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The University of Southampton

HIST1181 Room for Improvement: Building the University of Southampton, 1862-Present

Module Overview

Since its origins in 1862 the University of Southampton has been under construction. In this module we will be using the university's architectural history to explore our own story: a chapter in the social history of nineteenth-, twentieth-, and twenty first-century Britain. Each week will feature a session in the university archives and a site visit, allowing us to explore our built environment as well as the various masterplans adopted (but rarely executed) by the university throughout the past 150 years. What can the university's halls of residence, teaching rooms, Student Union and other buildings tell us about changing ideas of the university? How has the university's relationship with the surrounding community evolved? How far has a focus on teaching students practical, marketable skills been balanced against other aims: imparting a love of learning for its own sake, for example, or instilling a set of practices and ideals capable of changing society at large?

Aims and Objectives

Learning Outcomes

Knowledge and Understanding

Having successfully completed this module, you will be able to demonstrate knowledge and understanding of:

  • British architectural history from 1862 to 1970.
  • The history of higher education in Britain from 1860 to 1970.
Subject Specific Intellectual and Research Skills

Having successfully completed this module you will be able to:

  • Reflect on contemporary attitudes towards higher education, and their evolution since the nineteenth century.
  • Consider how the built environment and communities reflexively shape each other.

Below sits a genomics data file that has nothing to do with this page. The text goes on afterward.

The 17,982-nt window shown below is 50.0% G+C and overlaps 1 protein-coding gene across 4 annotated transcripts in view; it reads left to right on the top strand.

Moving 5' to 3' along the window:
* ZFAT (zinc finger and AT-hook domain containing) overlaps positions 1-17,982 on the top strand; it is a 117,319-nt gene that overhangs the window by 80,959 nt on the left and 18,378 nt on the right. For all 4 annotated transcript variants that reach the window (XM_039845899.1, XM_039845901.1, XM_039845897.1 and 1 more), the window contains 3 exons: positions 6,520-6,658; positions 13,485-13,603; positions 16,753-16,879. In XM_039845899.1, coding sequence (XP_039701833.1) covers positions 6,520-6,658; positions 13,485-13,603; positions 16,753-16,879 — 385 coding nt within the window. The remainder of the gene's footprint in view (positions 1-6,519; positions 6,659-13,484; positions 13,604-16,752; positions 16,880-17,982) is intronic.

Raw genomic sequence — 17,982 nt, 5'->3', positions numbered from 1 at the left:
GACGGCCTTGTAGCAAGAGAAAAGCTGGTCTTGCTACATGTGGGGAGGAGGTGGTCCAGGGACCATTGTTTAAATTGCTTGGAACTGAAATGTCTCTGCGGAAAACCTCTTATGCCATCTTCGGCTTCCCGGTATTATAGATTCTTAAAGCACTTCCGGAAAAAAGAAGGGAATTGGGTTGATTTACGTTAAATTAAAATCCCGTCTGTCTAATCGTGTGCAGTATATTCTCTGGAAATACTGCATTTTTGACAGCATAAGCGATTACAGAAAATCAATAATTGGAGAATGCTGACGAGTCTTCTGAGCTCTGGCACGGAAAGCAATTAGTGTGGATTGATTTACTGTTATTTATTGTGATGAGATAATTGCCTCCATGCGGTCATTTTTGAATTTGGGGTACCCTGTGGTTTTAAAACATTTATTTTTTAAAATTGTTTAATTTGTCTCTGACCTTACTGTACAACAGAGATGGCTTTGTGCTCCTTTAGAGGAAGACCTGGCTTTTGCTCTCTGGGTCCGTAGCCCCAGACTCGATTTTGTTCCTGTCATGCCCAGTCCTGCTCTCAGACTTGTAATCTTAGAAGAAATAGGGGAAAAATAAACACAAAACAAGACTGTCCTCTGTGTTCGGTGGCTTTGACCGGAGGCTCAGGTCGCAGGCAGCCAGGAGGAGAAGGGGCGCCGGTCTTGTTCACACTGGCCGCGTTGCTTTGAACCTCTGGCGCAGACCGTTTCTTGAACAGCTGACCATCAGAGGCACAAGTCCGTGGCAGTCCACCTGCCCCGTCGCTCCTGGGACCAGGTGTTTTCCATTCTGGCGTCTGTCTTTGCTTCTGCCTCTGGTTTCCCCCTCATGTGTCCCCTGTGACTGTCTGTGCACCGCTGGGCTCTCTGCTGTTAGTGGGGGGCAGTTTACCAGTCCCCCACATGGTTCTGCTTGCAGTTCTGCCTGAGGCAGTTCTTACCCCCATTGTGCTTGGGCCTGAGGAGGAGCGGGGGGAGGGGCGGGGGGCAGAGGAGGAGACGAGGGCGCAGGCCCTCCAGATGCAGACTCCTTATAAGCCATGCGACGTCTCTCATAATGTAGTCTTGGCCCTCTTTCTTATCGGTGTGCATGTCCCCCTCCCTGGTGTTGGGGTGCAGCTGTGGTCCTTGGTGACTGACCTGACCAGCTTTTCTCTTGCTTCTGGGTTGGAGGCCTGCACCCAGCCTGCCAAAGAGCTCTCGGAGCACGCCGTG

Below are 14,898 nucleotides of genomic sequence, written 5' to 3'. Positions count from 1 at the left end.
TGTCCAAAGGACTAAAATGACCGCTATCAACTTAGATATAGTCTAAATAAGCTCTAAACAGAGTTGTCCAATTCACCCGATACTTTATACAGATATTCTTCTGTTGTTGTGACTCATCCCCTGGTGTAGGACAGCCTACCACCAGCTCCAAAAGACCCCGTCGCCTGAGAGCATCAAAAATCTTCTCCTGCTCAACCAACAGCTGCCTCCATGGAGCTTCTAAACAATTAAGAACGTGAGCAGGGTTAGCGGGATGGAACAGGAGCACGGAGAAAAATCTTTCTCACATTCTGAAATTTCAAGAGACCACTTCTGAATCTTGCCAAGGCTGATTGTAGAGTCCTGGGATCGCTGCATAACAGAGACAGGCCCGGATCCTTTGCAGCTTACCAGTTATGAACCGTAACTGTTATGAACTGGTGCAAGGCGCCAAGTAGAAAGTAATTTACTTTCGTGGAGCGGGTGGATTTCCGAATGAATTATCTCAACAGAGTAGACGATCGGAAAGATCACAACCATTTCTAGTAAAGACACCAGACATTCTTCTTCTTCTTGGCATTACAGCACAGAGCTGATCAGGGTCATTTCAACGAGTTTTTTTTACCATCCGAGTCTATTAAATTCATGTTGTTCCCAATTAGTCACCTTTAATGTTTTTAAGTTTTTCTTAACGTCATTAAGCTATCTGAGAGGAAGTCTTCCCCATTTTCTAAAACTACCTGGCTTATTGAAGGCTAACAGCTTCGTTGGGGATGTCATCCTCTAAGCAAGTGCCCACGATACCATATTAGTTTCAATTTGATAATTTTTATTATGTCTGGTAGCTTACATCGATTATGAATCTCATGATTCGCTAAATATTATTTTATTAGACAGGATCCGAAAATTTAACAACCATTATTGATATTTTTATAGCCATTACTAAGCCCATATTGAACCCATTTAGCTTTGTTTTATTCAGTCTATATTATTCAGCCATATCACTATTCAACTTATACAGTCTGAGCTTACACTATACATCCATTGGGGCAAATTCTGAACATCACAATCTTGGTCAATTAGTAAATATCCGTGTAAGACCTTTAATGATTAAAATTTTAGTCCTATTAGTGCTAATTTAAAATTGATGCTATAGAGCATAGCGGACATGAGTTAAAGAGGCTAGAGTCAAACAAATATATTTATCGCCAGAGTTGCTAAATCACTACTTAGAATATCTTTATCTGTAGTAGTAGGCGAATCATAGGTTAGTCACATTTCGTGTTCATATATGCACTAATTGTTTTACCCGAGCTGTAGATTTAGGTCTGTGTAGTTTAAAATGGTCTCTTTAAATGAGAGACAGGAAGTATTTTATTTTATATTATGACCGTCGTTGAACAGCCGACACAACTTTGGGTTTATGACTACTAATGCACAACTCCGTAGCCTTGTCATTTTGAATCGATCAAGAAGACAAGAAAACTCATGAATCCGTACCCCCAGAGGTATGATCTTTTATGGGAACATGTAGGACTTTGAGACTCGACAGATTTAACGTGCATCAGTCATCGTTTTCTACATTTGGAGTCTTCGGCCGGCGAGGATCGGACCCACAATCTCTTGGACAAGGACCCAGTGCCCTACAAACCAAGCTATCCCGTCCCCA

• Gather, assimilate, synthesise and interpret a wide range of primary and secondary material, including visual sources, landscape architecture/built environment, material culture, literature and the moving image.
  • Read architectural plans and identify features which indicate the design influences which inspired them.
  • Make a case for the preservation of a historic building.


We will begin by using the 1970 Senate sit-in, in which a group of undergraduates occupied the administrative heart of the university, to begin to reflect on how power relations between students and the university authorities were expressed through the use and abuse of space and the built environment. The rest of the module will consider the following themes, alternating between site visits and handling sessions in Hartley Library Special Collections: -Architectural Style -University Masterplans, from WW1 to the Present -Halls of Residence, 1860-1970 -Halls of Residence, 1970-Present -Living Out -Student Representation, 1860-1960 -The Student Union Building -The Campus Novel -Teaching Spaces -Sports and Culture -The Future of the University

Learning and Teaching

Teaching and learning methods

Lectures Site Visits Archival handling sessions

Guided independent study101
Wider reading or practice20
Completion of assessment task7
Total study time150

Resources & Reading list

William Whyte (2015). Redbrick: A Social and Architectural History of Britain's Civic Universities. 



MethodPercentage contribution
Application  (2000 words) 60%
Critical essay  (1000 words) 40%


MethodPercentage contribution
Application  (2000 words) 60%
Critical essay  (1000 words) 40%


MethodPercentage contribution
Application  (2000 words) 60%
Critical essay  (1000 words) 40%

Repeat Information

Repeat type: Internal

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